Selling games: What I’ve learned.


Okay so this post isn’t about any one particular game or something in the “normal” game realm, if you will. But I think it’s important. The topic is obvious: selling games. In a perfect world we never would have to sell our games or consoles at all, in a perfect world we get to buy any game and console we want and never have to lose them at a later date. But sometimes you have to sell a game/console (just for simplicity I’ll say game from here on out, consoles will be included under the same term) for a variety of reasons; low on funds and you need a bit of extra cash, can’t play as much as you’d like and you need more room in the house, or anything else really. The reasons greatly vary from one person to the next, but the point is that sometimes it’s the best or necessary thing to sell some of your games. I’ve done so myself in the past week or two, in some ways to help with bills but in some ways to get rid of old consoles to get new ones. So what has worked for me?

Well I’ve made a post not too long back telling you you can trade games at GameStop, online at Ebay or Amazon, and etc, but this all comes down to one path: selling games online on Facebook. I know it works this way in my area and I have to assume it works for all of you who’ll read this. You can do it in a few ways from what I can tell but for me I saw a page that lets you buy/sell things in the County I live in, so you can type in your county and see what you find on Facebook. But basically what I’ve done is find the right game that I want to sell, take a picture, and post it online on the post and people have been interested and have made purchases; it has gone quite well for me so far and I plan on selling more in the future.

Here are a few tips to keep in mind in this (I want to help you guys in any way I’ve had a lot of success in the pastFacebook sales few weeks so may as well do all I can!) field.

  • Try to meet in a public location. In my case the Police Station here in the city offers a place you can meet that’s literally only for people meeting to trade items without any worry, with cameras on it constantly and plus you’re at a Police Station so no silly business should go down. It’s best to meet anywhere public if you can that way there’s no pressure on you or on the other person. By all means feel free to meet at your house or the other persons if you feel comfortable but there is an element there that make many people uncomfortable; so don’t feel bad recommending a public location to the other person.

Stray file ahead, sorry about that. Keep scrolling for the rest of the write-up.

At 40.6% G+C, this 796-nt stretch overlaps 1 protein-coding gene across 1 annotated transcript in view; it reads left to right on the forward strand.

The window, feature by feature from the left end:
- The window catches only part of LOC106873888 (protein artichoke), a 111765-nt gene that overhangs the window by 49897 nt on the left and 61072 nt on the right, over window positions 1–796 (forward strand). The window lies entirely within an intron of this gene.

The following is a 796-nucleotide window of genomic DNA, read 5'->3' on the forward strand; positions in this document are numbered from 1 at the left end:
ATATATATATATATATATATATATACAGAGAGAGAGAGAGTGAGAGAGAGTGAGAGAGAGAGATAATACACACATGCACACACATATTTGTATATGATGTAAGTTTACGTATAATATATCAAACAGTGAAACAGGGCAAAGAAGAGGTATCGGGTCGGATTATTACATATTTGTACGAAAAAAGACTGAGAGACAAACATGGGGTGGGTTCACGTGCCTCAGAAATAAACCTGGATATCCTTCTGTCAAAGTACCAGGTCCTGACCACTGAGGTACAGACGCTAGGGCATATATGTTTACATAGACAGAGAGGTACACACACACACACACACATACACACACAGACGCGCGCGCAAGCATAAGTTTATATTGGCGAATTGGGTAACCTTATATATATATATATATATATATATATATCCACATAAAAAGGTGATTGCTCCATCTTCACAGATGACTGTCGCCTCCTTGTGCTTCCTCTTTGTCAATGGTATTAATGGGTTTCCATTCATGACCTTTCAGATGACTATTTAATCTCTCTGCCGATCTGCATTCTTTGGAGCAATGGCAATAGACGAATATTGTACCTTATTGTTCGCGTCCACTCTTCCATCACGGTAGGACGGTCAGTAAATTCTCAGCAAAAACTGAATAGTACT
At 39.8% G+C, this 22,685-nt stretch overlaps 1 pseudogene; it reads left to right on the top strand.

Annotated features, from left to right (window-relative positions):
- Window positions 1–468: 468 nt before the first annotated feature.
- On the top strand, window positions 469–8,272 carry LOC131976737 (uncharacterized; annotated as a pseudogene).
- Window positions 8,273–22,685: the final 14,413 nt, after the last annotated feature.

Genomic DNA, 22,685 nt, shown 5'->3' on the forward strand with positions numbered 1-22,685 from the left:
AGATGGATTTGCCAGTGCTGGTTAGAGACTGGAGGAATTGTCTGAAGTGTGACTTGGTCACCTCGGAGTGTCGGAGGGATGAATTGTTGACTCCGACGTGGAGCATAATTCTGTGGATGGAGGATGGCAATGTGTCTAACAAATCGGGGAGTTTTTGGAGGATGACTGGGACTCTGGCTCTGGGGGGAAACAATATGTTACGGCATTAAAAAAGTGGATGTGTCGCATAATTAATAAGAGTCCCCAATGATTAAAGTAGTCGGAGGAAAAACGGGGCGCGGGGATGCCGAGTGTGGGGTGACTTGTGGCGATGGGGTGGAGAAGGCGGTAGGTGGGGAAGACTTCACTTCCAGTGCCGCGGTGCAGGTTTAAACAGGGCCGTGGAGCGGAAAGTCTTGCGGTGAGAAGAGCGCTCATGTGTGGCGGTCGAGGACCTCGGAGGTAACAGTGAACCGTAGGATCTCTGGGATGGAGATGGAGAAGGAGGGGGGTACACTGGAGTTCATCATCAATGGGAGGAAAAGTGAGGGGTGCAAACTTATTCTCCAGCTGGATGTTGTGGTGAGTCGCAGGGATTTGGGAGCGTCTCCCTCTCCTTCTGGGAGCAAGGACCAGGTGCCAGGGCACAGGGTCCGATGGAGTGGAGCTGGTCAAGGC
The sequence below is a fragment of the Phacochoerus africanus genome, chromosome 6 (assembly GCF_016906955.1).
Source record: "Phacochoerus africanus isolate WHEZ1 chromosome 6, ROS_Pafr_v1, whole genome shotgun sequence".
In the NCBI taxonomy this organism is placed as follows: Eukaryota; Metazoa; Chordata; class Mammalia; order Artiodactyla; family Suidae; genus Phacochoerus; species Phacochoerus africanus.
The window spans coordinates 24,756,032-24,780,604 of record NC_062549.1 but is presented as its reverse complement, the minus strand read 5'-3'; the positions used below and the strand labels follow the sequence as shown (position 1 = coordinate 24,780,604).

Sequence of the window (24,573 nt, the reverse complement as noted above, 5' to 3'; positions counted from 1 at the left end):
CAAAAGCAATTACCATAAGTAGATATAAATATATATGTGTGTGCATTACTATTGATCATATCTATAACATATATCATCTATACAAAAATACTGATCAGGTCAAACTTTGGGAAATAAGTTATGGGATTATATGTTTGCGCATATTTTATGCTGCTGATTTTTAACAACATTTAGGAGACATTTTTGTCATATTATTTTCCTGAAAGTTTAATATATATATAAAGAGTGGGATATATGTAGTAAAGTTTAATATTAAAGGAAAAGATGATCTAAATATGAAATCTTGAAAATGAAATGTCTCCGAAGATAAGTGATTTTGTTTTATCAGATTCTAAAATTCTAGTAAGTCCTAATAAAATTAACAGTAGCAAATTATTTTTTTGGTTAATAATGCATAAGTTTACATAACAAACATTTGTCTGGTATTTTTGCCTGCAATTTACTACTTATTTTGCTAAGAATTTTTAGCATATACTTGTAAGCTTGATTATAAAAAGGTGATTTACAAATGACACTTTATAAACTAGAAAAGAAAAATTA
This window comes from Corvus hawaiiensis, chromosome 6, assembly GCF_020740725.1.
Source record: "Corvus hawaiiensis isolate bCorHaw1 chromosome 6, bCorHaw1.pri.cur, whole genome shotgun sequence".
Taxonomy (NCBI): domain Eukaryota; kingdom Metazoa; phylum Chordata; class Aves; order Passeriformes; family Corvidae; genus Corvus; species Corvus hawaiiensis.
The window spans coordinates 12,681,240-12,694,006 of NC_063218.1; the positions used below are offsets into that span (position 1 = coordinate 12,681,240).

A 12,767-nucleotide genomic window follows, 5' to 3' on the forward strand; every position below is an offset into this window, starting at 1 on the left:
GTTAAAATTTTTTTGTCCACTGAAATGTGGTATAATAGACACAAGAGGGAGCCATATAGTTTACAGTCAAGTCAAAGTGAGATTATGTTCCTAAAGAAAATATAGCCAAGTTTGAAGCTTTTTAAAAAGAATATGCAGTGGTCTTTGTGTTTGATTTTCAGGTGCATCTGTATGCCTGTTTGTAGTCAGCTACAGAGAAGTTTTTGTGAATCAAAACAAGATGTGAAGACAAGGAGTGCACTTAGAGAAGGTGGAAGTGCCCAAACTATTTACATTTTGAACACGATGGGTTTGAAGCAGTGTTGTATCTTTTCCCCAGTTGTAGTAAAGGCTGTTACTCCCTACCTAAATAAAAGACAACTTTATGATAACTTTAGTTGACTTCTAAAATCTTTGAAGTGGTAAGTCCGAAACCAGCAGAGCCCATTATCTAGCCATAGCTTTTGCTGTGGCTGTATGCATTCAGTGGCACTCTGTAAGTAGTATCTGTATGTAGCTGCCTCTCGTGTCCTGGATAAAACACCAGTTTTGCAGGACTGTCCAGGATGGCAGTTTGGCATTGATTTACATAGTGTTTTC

• Be fair in your pricing. Don’t charge too much money for your product even if you really love it. If a brand new PS4 sells for $400 brand new don’t charge $390 for your used PS4, you will never sell it. Unless somebody is truly desperate to save the $10 which isn’t likely. People generally know what a console is worth and it doesn’t take much time to do research so don’t overcharge.
  • But don’t undercharge either. I can’t tell you how many people try to talk down items and in a lot of instances they try to rip you off for the offer.  I sold a GameCube with a memory card, 2 controllers, and 3 games the other day alongside a Dreamcast with 6 games, 2 controllers and a memory card. In all I paid over $130 for the games in the time I spent buying it over a few months; so I charged $60, which is far more than fair considering the price of used consoles and what I paid. I stated that the price is firm; yet I had several people try to talk me down to $40, which was far too low considering all that was included. Don’t be a jerk to people, that doesn’t help at all, but for sure don’t settle if you offer a great deal; it’s likely you’ll run into somebody who’ll pay the fair price, which has been the case for me each time.

I’m sure there is more I can put but those are the main points for sure. Meet in a safe location, don’t overcharge, and don’t undercharge either. Be courteous and fair and if you agree to meet somebody be punctual and respectful, doing all you can to make the transition as easy as possible on you and the person involved. Hopefully all goes well and you have success!

Updated: November 26, 2016 — 10:36 am
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